A Far North couple celebrating the new decade in Paihia turned into unhappy campers following their discovery of "dangerous" motorhome parking at a council carpark.
Sandra Grayson and her partner turned up to the Williams Rd carpark on December 31 to watch The Feelers and see in the New Year.
The motorhome parking, which was wide and safe when they camped there last year, had changed position and was now "dangerously narrow", she said.
"We were shocked by the size of the parks", she said.
"All motorhomes have gas operated fridges; potentially if one of them had not operated their gas correctly the whole line of us would have gone up.
"I know Paihia is a popular destination but providing dangerous parking is not good enough. Some people could not even get into their vehicles and had to wait for others to return. And in the case of an emergency how would people have been able to get out?"
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The couple, from Maromaku near Towai, have just spent three months travelling around the lower north island and the south island in their motorhome and "even the carpark in Te Papa in Wellington have a decent width."
"We've camped all over the country and have never ever seen or been in such dangerous parking. They've obviously decided they would make more money by jamming them in. The council needs to paint them out and re-do them with a wider gap – they've done them standard car width and motorhomes are wider than that."
According to the New Zealand Transport Agency's Parking Control traffic control devices manual, the requirement for standard vehicles, including cars, vans, buses and taxis is 2.5m and coaches, trucks and disable parking are all 3.5m.
A council spokesman said Far North Holdings - the council's commercial trading and asset management arm - owns the Williams Rd carpark and changed the spaces some time ago.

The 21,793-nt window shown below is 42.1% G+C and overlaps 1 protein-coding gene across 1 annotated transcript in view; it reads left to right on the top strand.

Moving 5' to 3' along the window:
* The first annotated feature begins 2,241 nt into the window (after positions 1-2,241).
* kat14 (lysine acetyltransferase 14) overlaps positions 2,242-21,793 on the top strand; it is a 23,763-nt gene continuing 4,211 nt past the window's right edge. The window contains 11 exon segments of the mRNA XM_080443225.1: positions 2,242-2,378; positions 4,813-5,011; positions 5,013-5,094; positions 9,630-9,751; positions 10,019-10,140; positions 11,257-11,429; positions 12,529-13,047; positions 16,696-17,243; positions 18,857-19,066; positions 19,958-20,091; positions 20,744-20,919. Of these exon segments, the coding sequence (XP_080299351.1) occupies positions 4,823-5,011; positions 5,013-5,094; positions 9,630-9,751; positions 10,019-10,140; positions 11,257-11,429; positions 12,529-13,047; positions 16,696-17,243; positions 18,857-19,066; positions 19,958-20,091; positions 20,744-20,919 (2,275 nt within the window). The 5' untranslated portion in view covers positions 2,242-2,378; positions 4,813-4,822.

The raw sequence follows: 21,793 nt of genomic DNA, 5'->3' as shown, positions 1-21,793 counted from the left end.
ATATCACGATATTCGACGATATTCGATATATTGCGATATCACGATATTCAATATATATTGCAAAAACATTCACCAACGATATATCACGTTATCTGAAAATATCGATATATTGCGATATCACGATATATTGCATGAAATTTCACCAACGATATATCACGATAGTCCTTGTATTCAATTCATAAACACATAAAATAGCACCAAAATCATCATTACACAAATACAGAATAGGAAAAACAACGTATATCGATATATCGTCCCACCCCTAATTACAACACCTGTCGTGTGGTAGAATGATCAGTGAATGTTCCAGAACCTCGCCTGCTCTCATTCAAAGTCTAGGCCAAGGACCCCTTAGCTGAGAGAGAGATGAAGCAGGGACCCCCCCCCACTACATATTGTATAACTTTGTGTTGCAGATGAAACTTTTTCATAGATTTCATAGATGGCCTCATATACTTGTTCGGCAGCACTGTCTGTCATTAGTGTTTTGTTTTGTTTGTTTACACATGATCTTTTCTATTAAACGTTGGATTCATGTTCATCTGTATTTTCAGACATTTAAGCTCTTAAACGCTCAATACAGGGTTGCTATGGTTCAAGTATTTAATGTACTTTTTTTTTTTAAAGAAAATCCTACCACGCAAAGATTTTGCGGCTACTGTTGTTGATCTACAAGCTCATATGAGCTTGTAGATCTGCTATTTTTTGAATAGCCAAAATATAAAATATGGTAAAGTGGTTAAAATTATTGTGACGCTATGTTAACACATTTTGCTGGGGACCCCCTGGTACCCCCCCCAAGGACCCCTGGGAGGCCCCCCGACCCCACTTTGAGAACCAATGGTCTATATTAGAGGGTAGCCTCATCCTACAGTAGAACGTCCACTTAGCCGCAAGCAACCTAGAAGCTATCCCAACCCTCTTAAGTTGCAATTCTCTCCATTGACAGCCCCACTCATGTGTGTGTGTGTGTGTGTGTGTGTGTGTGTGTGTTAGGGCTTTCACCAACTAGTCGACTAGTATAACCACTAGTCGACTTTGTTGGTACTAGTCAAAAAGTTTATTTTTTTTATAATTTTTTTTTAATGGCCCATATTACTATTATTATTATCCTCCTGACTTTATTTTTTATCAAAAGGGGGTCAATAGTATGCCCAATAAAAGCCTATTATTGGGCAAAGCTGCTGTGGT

"It altered the length of 13 car parks to make them longer and marked them specifically for campervan use," he said.
"The width of the parks was not changed. The 13 parks were created because campervans had often used two standard carparks creating confusion and annoying other users."
Since the change was made, the carpark use has improved, the council spokesman said, "especially on busy days".
New Zealand Motor Caravan Association chief executive Bruce Lochore said there is a 3m minimum requirement between spaces at commercial campgrounds.
This was created to avoid overcrowding, "so people aren't camping on top of each other".
But most public carparks have standard sizes as there are "measurements they have to use", he said.
"Their primary purpose is carparking, and freedom campers get the opportunity to use it when cars aren't there at night. We should say thank you. If they don't feel comfortable, there are alternatives."
The New Zealand Motor Caravan Association has 46 carparks around the country which have a 3m gap.
Lochore reminds campers they should have an electrical warrant of fitness, and gas certification checks regularly done by qualified registered tradespeople.